Countries must agree on strict rules on "killer robots" - autonomous weapons which can assassinate without human involvement, a top Red Cross official says.
Semi-autonomous weapons systems from drones to tanks have for decades been used to eliminate targets in modern day warfare - but they all have human control behind them.
With rapid advancements in artificial intelligence, there are fears among humanitarians over its use to develop machines which can independently make the decision about who to kill.
Yves Daccord, director-general of the International Committee of the Red Cross (ICRC), said this would be a critical issue in the coming years.
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He says it raises ethical questions on delegating lethal decisions to machines and accountability.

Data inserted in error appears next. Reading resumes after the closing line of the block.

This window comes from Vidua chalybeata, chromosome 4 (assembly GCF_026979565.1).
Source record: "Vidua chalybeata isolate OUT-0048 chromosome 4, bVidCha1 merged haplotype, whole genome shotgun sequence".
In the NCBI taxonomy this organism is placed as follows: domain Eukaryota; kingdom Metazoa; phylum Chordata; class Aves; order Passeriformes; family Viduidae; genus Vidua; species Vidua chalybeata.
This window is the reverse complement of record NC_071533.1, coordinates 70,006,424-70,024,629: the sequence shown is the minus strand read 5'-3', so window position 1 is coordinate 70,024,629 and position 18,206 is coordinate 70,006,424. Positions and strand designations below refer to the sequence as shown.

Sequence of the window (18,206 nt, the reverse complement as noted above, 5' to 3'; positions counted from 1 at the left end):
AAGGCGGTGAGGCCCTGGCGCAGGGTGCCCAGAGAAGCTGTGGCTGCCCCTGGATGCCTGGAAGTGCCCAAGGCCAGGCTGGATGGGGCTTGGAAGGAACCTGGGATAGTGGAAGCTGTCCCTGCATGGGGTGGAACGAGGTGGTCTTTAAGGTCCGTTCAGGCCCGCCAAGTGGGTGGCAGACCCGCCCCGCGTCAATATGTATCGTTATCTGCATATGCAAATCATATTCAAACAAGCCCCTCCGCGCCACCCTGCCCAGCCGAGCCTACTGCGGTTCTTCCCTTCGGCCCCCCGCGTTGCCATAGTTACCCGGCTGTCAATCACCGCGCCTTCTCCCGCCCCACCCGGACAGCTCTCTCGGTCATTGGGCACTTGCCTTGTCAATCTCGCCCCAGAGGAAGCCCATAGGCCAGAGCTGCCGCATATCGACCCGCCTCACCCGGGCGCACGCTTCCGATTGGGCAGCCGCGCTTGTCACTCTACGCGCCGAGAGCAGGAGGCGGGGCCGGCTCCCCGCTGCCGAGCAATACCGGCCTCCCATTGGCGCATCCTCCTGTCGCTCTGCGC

"We will have weapons which fly without being remotely managed by a human and have enough intelligence to locate a target and decide whether it is the right person to take out," Daccord said.
"There will be no human making that decision, it will be the machine deciding - the world will essentially be delegating responsibility to an algorithm to decide who is the enemy and who is not, and who gets to live and who gets to die."
Daccord said autonomous weapons crossed a moral threshold as machines did not have the human characteristics such as compassion necessary to make complex ethical decisions.
They lacked human judgment to evaluate whether an attack was a proportional response; distinguish civilians from combatants, and abide by core principles of international humanitarian law, he added.
But supporters of autonomous weapons argue they will make war more humane.
They will be more precise in determining and eliminating targets, not fall prey to human emotions such as fear or vengeance and will minimise civilian deaths, they say.